Lacrosse Legends of the First Americans

Front Cover
JHU Press, Jul 17, 2007 - History - 167 pages
0 Reviews

An ancient Native American sport, lacrosse was originally played to resolve conflicts, heal the sick, and develop strong, virile men. In Lacrosse Legends of the First Americans, Thomas Vennum draws on centuries of oral tradition to collect thirteen legends from five tribes—the Cherokee, Ho-Chunk (Winnebago), Seneca, Ojibwa, and Menominee. Reflecting the game's origins and early history, these myths provide a glimpse into Native American life and the role of the "Creator’s Game" in tribal culture.

From the Great Game in which the Birds defeated the Quadrupeds to high-stakes contests after which the losers literally lost their heads, these stories reveal the fascinating spiritual world of the first lacrosse players as well as the violent reality of the original sport. Lacrosse enthusiasts will learn about game equipment, ritual preparations, dress, and style of play, from stick handling to scoring. They will discover how the "coach"—a medicine man—conjured potions to prevent game injuries or make the opponent's leg cramp as well as how early craftsmen identified the perfect tree—marked by a lightning strike—from which to carve a lacrosse stick.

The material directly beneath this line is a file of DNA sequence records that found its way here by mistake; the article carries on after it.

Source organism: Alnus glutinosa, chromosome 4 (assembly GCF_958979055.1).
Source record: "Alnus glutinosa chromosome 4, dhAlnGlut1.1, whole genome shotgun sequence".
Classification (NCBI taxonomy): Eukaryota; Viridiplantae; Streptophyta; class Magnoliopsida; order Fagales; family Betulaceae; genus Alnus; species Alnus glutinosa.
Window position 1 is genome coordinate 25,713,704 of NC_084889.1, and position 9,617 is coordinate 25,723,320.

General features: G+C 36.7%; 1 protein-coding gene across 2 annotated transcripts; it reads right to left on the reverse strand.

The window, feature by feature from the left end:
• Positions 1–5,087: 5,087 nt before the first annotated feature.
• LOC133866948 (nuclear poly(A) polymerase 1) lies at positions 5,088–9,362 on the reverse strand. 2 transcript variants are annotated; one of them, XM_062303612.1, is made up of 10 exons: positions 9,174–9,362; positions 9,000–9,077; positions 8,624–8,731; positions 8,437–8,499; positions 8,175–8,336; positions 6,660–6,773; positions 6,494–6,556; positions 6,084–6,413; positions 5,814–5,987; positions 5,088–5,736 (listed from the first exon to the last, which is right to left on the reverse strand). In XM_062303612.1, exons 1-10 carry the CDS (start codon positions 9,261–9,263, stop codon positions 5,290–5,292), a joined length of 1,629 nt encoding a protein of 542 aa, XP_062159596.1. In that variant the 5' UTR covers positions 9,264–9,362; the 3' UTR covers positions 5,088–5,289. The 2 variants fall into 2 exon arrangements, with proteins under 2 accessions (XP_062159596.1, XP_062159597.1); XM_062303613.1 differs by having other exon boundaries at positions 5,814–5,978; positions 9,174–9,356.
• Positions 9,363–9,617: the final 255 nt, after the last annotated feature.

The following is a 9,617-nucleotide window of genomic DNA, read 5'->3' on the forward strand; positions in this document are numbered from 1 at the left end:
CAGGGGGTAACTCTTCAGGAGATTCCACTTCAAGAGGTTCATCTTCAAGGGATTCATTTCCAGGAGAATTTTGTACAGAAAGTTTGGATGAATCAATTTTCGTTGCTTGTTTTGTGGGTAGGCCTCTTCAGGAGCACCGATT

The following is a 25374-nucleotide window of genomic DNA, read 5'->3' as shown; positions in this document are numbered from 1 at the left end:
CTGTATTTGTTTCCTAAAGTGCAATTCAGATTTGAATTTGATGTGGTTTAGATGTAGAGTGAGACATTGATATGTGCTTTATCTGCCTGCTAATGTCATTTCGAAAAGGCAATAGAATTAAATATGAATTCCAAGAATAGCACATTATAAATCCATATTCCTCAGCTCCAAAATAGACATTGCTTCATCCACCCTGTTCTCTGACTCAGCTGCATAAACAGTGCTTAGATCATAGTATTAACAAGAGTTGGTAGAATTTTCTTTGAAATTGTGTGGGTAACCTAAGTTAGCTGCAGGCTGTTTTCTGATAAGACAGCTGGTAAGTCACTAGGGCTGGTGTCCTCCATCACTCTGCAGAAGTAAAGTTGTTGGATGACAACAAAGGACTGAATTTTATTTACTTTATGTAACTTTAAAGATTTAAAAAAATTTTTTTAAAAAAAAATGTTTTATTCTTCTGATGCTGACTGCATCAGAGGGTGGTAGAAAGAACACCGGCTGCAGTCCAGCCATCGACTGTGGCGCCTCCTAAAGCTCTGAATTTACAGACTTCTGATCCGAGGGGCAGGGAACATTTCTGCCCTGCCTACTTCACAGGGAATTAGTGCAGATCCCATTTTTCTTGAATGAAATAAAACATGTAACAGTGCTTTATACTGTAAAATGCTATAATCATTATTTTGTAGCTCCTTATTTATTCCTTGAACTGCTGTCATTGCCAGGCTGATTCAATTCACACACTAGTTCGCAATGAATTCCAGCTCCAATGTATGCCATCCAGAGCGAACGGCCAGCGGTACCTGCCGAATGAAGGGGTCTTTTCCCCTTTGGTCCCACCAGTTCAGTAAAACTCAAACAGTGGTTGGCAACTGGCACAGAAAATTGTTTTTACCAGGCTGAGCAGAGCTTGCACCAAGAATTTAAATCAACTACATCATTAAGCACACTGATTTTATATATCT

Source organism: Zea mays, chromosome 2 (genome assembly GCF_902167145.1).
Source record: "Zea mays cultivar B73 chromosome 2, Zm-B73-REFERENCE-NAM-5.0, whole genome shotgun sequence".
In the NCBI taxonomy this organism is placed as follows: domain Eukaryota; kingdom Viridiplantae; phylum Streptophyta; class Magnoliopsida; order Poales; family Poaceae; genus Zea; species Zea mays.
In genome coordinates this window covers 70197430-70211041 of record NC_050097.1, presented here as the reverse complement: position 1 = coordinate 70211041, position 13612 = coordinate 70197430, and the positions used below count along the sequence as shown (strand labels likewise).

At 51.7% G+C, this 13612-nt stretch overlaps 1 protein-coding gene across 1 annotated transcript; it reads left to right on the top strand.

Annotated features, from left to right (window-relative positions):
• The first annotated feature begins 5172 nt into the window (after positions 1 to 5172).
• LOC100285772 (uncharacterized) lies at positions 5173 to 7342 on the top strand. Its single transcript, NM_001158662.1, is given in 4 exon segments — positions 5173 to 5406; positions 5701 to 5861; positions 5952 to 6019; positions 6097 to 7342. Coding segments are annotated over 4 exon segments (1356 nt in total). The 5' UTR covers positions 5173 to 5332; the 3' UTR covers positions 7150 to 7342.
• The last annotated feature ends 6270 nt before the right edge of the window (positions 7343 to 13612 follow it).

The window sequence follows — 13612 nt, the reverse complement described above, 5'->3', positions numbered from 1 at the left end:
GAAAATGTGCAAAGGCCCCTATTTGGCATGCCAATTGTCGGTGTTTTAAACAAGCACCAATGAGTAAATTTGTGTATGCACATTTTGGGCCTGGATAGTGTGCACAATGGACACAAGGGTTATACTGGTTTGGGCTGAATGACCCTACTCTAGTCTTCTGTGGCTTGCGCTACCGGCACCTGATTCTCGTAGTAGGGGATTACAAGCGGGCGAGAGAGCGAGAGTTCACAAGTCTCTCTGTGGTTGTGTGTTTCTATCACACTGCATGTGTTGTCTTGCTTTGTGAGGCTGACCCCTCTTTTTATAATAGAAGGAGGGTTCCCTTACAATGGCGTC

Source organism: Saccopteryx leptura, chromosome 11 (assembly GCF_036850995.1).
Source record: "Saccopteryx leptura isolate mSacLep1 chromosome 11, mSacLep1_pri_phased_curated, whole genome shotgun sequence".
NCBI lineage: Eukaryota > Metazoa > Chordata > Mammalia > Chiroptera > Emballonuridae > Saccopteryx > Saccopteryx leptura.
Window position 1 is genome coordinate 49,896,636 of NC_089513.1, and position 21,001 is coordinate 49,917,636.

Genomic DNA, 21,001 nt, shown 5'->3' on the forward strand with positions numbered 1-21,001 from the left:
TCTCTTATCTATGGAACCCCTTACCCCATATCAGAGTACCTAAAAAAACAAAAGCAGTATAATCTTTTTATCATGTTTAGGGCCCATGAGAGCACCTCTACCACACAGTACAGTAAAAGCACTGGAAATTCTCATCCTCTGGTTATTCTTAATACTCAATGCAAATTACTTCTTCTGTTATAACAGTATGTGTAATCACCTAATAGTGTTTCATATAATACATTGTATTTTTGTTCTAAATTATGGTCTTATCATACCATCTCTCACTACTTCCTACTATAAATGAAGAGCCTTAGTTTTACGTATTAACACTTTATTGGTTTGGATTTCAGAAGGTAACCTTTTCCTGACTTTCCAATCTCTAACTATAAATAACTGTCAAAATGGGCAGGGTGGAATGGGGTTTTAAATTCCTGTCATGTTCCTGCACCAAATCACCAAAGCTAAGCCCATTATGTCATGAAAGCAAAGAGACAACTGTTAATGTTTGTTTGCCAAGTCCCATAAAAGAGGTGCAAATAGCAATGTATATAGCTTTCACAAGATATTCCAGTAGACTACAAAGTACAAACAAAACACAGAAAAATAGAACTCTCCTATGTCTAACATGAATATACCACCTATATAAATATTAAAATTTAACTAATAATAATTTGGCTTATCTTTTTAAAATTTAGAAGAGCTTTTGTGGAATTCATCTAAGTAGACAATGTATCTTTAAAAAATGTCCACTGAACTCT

The game is no longer played by large numbers of men on mile-long fields, and plastic, titanium, and nylon have replaced hickory and ash, leather, and catgut. As lacrosse continues to evolve, this collection will help us remember and understand its rich and complex history.

  

What people are saying - Write a review

We haven't found any reviews in the usual places.

Contents

ANIMALS AS STAR PLAYERS
17
A Dogs Power Beats the Old Chief
30
GAME EQUIPMENT FROM THE UPPER WORLD
49
WAGERS AND WARRIORS
65
The Warriors of the HoChunk Nation Struggle on Home Turf
83
TRICKSTERS AND CULTURE HEROES
97
Manabus Is Dogged by Waves
110
TREES TO STOP THE ACTION
131
Conclusion
145
Bibliographic Note
159
Copyright

Common terms and phrases

About the author (2007)

Thomas Vennum is senior ethnomusicologist emeritus at the Center for Folklife Programs and Cultural Studies, Smithsonian Institution, Washington, D.C. He is the author of American Indian Lacrosse: Little Brother of War. He is retired and living in Tucson, Arizona, where he continues research among Indian tribes in Sonora, Mexico, specifically the Seri.